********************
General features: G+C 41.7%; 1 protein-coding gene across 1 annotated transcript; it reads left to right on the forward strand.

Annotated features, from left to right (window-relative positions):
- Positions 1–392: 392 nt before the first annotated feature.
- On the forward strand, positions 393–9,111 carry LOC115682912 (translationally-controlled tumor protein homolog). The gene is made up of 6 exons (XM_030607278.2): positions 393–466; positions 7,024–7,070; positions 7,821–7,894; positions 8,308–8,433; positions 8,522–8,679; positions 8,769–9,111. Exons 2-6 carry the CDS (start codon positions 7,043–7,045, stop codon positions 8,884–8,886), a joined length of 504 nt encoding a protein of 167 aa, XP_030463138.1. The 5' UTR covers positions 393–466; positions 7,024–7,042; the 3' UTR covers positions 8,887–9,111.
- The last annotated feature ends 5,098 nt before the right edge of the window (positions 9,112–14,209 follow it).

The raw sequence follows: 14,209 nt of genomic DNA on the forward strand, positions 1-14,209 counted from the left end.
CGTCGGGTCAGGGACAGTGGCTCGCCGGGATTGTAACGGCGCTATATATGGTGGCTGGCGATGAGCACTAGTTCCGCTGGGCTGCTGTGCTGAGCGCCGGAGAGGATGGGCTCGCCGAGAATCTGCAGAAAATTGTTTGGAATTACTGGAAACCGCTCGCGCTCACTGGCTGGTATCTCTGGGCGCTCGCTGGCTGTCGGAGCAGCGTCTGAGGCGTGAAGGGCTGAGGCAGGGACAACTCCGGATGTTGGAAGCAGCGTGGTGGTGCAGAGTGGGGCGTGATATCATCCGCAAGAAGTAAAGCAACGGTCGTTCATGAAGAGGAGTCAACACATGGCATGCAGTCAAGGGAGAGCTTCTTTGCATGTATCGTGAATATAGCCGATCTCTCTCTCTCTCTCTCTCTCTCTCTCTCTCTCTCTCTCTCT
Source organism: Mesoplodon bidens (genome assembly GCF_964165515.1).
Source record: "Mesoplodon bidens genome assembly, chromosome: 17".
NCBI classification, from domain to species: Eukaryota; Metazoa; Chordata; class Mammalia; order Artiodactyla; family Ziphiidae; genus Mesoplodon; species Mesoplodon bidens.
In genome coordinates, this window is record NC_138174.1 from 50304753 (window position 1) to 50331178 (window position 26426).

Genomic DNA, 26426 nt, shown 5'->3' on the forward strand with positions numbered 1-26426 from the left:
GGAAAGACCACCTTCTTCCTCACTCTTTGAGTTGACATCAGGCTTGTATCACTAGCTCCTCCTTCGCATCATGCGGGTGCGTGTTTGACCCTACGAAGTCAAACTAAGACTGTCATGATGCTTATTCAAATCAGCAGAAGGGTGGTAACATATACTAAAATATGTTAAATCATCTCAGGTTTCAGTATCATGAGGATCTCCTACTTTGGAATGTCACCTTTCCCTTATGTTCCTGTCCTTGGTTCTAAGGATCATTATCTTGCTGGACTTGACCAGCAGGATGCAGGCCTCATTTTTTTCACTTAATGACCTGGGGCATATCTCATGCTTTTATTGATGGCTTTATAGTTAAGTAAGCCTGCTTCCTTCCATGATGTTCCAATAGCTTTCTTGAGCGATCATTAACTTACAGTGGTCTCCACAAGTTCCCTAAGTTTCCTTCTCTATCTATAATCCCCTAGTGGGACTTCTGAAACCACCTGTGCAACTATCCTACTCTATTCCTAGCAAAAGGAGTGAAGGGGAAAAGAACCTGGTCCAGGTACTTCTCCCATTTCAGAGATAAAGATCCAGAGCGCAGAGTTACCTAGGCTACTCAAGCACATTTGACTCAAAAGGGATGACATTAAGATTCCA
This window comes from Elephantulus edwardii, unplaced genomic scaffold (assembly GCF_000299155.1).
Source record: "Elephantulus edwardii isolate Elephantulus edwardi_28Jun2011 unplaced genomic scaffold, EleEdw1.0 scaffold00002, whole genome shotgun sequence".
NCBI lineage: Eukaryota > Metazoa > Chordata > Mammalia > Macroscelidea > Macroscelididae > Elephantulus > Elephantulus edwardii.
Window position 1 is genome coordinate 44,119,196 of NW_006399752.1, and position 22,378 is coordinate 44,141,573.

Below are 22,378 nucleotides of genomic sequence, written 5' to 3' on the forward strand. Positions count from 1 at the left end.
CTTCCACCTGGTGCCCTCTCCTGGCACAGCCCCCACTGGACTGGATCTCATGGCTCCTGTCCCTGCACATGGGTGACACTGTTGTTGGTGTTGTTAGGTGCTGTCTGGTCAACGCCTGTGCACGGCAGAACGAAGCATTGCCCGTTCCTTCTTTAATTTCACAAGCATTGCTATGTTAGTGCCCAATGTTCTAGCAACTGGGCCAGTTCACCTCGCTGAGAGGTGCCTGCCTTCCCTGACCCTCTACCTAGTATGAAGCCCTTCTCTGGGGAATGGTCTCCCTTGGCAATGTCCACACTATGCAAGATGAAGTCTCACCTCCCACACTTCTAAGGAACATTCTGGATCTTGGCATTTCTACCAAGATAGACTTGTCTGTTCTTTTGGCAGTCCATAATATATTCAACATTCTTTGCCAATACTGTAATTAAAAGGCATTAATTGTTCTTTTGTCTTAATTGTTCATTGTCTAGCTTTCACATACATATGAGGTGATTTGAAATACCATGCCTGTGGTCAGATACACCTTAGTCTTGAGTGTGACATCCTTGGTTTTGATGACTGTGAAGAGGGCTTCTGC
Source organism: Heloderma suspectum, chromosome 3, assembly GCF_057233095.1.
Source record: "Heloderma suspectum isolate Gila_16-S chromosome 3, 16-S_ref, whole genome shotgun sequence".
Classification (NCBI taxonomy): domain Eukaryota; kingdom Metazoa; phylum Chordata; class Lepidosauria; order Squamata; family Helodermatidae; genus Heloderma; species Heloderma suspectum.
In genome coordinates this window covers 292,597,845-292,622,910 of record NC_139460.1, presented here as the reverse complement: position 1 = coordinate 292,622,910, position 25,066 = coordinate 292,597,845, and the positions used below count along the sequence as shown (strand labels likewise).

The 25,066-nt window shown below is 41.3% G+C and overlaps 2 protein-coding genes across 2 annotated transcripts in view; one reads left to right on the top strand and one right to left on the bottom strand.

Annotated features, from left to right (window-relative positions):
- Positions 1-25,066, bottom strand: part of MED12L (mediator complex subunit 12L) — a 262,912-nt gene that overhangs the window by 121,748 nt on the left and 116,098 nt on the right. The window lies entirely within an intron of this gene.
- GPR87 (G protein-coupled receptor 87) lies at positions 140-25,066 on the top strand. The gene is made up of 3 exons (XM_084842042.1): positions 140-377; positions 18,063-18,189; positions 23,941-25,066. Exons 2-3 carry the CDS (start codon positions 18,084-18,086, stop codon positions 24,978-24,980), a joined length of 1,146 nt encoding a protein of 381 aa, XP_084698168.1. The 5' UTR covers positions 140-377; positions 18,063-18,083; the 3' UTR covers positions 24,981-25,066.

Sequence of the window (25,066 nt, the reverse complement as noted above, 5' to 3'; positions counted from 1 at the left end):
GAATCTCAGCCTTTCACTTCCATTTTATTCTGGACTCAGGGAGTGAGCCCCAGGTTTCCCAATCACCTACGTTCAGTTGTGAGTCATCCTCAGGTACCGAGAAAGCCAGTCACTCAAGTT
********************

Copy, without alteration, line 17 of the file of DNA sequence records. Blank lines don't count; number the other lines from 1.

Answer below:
Window position 1 is genome coordinate 44,119,196 of NW_006399752.1, and position 22,378 is coordinate 44,141,573.